‘Dracula’ by Bram Stoker


Take the papers that are with this, the diaries of Harker and the rest, and read them, and then find the great UnDead, and cut off his head and burn his heart of drive a stake through it, so that the world may rest from him.’

‘Dracula’ is another one of those novels where, like ‘Frankenstein’, the basic idea or one or two characters have become entrenched in literary legend and adapted dozens if not hundreds of times. After all the adaptations I’ve seen, I assumed I would know the story of ‘Dracula’ fairly well. In fact, like ‘Frankenstein’, there were many plot details that surprised me and if I’m perfectly honest I have to admit that if you’d asked me to give a summary of the novel before now, I would probably not have come anywhere near the truth.

Obviously ‘Dracula’ is about a vampire named Count Dracula. I’d also heard of the characters of Van Helsing (thank you Hugh Jackman), Jonathan Harker, Mina Murray, Lucy and Renfield before (thanks to Penny Dreadful and the Jonathan Rhys Meyers TV show Dracula) but that was about all that was familiar. Harker’s journey to Castle Dracula, his miraculous survival (which I still don’t understand), Dracula’s move to England and then the teams combined effort to drive him out of England and into dust once and for all were all completely new to me. I couldn’t help but be grateful and yet feel sad about this, mostly because it meant that I got to enjoy the novel as a first time reader with very little idea of the twists and turns the tale would have. But, as I said, I did feel sad that the plot wasn’t well known to me because it meant that out of all the adaptations of Dracula’ I’ve seen none of them have been adaptations of the novel. None of them have told Stoker’s story of love, death and the potential advance of pure evil. They all took elements, mostly the characters, from the story and made their own which is great in one way but is also a shame because the plot was actually thrilling, fascinating and very entertaining. I can’t help but wish for a proper film/TV adaptation to be done soon so I can see the real Dracula on screen.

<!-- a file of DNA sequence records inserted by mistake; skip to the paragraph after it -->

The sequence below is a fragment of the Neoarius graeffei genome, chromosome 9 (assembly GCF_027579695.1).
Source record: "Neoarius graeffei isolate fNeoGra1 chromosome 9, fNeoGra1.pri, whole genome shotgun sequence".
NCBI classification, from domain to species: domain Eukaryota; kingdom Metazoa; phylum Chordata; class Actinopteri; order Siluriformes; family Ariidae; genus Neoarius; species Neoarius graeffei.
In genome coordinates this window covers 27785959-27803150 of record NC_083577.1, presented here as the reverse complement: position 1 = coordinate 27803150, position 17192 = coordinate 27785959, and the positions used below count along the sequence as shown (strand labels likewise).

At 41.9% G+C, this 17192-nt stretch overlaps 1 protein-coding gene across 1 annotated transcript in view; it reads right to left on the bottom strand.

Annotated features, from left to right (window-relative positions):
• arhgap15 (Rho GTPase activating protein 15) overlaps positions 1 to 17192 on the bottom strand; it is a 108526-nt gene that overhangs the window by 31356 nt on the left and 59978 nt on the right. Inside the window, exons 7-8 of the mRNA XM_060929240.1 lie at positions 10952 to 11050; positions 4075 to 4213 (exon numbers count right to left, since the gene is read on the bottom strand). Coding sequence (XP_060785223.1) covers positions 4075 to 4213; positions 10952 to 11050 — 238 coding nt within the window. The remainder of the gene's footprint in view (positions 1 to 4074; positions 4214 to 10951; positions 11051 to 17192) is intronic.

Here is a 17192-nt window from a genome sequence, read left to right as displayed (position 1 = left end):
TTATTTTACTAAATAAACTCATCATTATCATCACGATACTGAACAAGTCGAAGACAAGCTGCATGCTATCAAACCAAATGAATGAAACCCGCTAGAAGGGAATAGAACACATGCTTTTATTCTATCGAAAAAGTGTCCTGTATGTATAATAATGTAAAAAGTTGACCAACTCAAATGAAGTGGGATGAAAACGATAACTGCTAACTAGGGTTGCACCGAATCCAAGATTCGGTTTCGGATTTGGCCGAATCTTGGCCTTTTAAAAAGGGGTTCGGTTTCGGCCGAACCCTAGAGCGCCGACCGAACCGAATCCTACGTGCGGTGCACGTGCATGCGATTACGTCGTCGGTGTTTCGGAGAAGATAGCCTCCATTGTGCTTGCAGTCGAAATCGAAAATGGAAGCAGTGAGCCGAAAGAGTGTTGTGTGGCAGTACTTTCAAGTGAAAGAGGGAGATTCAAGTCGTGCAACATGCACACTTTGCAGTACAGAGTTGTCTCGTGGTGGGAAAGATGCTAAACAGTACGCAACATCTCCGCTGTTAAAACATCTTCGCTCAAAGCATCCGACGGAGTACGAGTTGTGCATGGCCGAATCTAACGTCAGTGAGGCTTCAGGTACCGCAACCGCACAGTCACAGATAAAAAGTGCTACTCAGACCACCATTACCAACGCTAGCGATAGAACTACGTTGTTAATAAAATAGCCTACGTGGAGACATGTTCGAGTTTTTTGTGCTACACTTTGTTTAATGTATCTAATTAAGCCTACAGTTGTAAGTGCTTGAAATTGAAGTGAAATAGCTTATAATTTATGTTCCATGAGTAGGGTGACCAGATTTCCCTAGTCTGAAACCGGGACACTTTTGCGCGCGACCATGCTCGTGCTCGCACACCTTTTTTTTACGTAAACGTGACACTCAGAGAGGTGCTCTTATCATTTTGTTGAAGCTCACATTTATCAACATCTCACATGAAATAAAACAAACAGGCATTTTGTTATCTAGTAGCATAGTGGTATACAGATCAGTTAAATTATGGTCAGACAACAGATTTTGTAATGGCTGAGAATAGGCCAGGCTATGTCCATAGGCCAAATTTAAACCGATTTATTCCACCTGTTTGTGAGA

What I really liked about the novel was Stoker’s perfect control of pace. He never gave too much, and he maintained a rhythmic speed throughout that meant nothing felt rushed and the suspense built up at a natural rate. I never really felt like I understood Dracula that much, which for me was both a positive and negative. Yes, he was an evil demon like creature who was clearly up to something rotten but his air of mystery also added a sinister and thrilling aspect to his character. Why exactly had he travelled to London? What did he hope to achieve? If it was a permanent move, why hadn’t he brought his three vampire brides with him? I really enjoyed searching the book for clues as I was reading and I think that’s probably why he’s been such a flexible villain over the years that you can put into so many storylines- you never really find out what his dastardly plan is- other than corrupt young human women and turn them into the UnDead of course.

I did really like this book, and I really enjoyed building upon the preconception of the novel I had in my mind. Obviously, there were elements I didn’t appreciate, like the old fashioned sexism of the weak and fragile women being too delicate to handle vampires even though Mina was the one smart enough to make a complete record and didn’t have any problems with anything she read. But, it is possible to ignore it with the usual mantra of “it was a long time ago” and all I can say is I am glad I don’t live in a time where these ideas are still the undisputed social norms.



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